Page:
He is also a fan of American composers. "Not just Bernstein, Copland, Rorem, which I love, but also the American Songbook, and bringing out into the open American composers that people might not know." His example is Michael Starobin, a who has worked with Sondheim "but is a wonderful composer in his own right."

The educational role of a symphony interests Kitsopoulos: "I would like to get into the schools, but also into community organizations and libraries and talk about the music and relate it to other disciplines and other aspects of life."

Kitsopoulos described "a very human connection between the music that [young people] are listening to, and what was, or is, happening at the time it was written." Exposure to the arts makes a radical difference. Kitsopoulos summed it in five words: "Kids soak this stuff up."

The second conducting finalist is Andrew Grams, assistant conductor of The Cleveland Orchestra. Grams conducts the Hartford Symphony in a program centered on Tchaikovsky's Fifth Symphony and the Sibelius violin concerto, with HSO concertmaster Leonid Sigal as soloist, on Dec. 3, 4 and 5 at 8 p.m., and Dec. 6 at 3 p.m. at the Bushnell.

"I always try to keep in mind what I learned from playing in orchestras and use what is really necessary gesture-wise for the orchestra," Grams said. "More than anything else, to inspire them to play and then let them do it."

Grams, trained and experienced as a sectional violinist, is practical. "I wouldn't say that I'm extravagant in my gestures," he said. He laughed while relating the story of a comment during a recent post-concert discussion, at which an elderly audience member told him: "My comment to you is that your gestures are based in music and you don't jump around like you were trying to put on a ballet for everybody."

Grams becomes passionate articulating details about the music. He described the Sibelius violin concerto as "a piece that has a lot of challenges … not only gesturally, but it is notated in a way that the music does not line up very well with what you need to do physically to make the gestures happen."

Regarding the Tchaikovsky symphony No. 5, he considered ways to coax the orchestra into "the wide dynamic range, the wide range of expression, from the inner-most utterance to the outwardly all-embracing exuberant exclamation, and everything in between. The quiet music needs to be soft but focused, the loud extremes very full very round and not forced but a complete release of sound."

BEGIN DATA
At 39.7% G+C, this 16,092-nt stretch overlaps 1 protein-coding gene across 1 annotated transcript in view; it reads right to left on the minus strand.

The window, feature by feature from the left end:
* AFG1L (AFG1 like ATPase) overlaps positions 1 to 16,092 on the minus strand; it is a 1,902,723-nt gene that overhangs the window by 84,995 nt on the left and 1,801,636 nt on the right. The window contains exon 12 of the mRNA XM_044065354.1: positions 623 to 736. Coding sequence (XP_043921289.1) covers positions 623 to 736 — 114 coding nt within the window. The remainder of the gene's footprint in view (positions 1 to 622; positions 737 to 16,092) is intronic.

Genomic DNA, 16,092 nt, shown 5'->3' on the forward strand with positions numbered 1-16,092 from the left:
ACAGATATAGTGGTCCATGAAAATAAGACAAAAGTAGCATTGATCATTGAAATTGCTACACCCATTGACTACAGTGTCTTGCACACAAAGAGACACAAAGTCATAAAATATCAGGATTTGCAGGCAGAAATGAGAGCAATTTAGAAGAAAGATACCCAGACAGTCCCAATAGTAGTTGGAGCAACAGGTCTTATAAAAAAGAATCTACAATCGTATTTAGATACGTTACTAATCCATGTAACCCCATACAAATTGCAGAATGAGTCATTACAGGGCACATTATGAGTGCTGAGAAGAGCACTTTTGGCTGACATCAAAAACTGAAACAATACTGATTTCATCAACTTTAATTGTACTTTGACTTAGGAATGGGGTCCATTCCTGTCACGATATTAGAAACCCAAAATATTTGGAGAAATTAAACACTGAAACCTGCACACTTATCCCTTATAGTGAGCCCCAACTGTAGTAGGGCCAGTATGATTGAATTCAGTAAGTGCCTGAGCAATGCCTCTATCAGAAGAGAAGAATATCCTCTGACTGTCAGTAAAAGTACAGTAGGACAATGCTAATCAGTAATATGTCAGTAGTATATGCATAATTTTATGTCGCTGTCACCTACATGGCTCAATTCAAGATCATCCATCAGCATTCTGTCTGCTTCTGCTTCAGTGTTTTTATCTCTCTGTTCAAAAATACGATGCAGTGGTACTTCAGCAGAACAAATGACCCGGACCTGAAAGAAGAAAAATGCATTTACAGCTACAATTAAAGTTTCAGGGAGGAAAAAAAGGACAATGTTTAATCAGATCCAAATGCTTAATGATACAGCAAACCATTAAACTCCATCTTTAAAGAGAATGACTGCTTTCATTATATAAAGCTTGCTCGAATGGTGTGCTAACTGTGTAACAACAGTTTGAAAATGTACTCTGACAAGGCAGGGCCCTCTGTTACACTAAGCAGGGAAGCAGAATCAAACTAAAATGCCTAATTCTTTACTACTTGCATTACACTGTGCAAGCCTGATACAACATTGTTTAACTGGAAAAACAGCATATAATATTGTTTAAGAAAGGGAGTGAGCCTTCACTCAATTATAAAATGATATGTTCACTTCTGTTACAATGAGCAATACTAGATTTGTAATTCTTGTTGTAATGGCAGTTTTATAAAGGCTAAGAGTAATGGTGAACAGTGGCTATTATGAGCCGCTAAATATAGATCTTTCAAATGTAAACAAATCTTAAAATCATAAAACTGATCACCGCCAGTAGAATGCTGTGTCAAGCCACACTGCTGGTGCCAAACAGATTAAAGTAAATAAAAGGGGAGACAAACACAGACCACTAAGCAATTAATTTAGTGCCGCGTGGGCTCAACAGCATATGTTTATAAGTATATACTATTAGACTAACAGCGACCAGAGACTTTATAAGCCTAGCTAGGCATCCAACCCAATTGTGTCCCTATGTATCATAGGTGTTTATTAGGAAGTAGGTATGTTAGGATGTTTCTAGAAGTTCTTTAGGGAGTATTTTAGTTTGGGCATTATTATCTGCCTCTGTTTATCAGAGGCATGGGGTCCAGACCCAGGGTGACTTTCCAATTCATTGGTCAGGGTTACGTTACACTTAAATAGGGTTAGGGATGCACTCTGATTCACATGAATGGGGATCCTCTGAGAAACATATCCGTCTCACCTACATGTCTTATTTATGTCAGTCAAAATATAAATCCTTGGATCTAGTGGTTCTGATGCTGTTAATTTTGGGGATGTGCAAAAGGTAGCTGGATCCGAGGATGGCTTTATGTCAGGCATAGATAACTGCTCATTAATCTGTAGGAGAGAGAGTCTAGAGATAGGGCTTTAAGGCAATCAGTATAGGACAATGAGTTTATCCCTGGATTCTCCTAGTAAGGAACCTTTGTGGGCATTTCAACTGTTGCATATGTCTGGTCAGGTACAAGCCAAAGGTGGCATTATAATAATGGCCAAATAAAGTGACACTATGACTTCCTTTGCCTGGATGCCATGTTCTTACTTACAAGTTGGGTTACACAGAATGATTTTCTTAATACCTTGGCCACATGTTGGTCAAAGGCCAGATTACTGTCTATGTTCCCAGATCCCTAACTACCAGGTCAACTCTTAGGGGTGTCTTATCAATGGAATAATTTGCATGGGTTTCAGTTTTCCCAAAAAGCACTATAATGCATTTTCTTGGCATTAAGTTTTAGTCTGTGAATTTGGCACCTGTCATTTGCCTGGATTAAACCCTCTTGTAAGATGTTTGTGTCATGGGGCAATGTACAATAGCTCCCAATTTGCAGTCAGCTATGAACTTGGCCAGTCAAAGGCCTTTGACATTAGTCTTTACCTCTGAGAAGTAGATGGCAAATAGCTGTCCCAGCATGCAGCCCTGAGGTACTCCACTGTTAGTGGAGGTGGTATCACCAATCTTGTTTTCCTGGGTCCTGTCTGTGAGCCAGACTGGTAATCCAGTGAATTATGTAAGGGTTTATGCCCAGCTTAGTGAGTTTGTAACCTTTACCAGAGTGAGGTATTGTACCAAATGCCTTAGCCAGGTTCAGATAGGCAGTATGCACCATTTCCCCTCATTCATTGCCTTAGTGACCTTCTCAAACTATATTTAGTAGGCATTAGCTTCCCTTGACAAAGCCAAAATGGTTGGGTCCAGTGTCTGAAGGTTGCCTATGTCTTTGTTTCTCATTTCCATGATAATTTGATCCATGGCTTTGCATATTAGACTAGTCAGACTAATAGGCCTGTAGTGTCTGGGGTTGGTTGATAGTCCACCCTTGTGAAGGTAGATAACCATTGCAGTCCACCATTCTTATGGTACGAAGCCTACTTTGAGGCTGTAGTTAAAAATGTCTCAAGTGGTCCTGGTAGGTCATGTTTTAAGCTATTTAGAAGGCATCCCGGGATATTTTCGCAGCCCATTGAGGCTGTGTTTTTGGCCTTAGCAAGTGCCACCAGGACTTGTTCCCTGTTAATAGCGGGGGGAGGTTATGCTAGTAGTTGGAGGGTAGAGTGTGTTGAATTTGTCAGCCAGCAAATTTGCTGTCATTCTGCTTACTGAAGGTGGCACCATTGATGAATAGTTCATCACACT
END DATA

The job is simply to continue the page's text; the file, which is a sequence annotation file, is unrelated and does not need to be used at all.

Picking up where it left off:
Grams says his tastes in programming "tend to go toward music that is very descriptive in nature, tone poems, works by Debussy, pieces where the music is describing something non-musical. … Descriptive music seems to capture my fancy these days."

He mentioned his experience as second conductor with Alan Gilbert in Boston doing the Ives Symphony No. 4. He is a fan of John Adams, and recently began programming works by Steve Reich, like "Music for Eighteen."

Study the interviews and questions on the HSO website. But remember that conductors come to life in front of an orchestra. Hear them live and register thoughts and opinions.

•Upcoming HSO concerts showcasing candidates are: Andrew Grams conducting Tchaikovsky's Fifth Symphony, Dec. 3 to 6; Tito Muńoz conducting Chopin works, Jan. 7 to 10; Tania Miller conducting Beethoven violin concert and Dvorák's New World Symphony March 18-21. Carolyn Kuan, Marcelo Lehninger and Kevin Rhodes conduct in the 2010-11 season. The Courant will run stories on candidates closer to their performance dates.

Reprinted with permission of the Hartford Courant. To view other stories on this topic, search the Hartford Courant Archives at http://www.courant.com/archives.
| Last update: September 25, 2012 |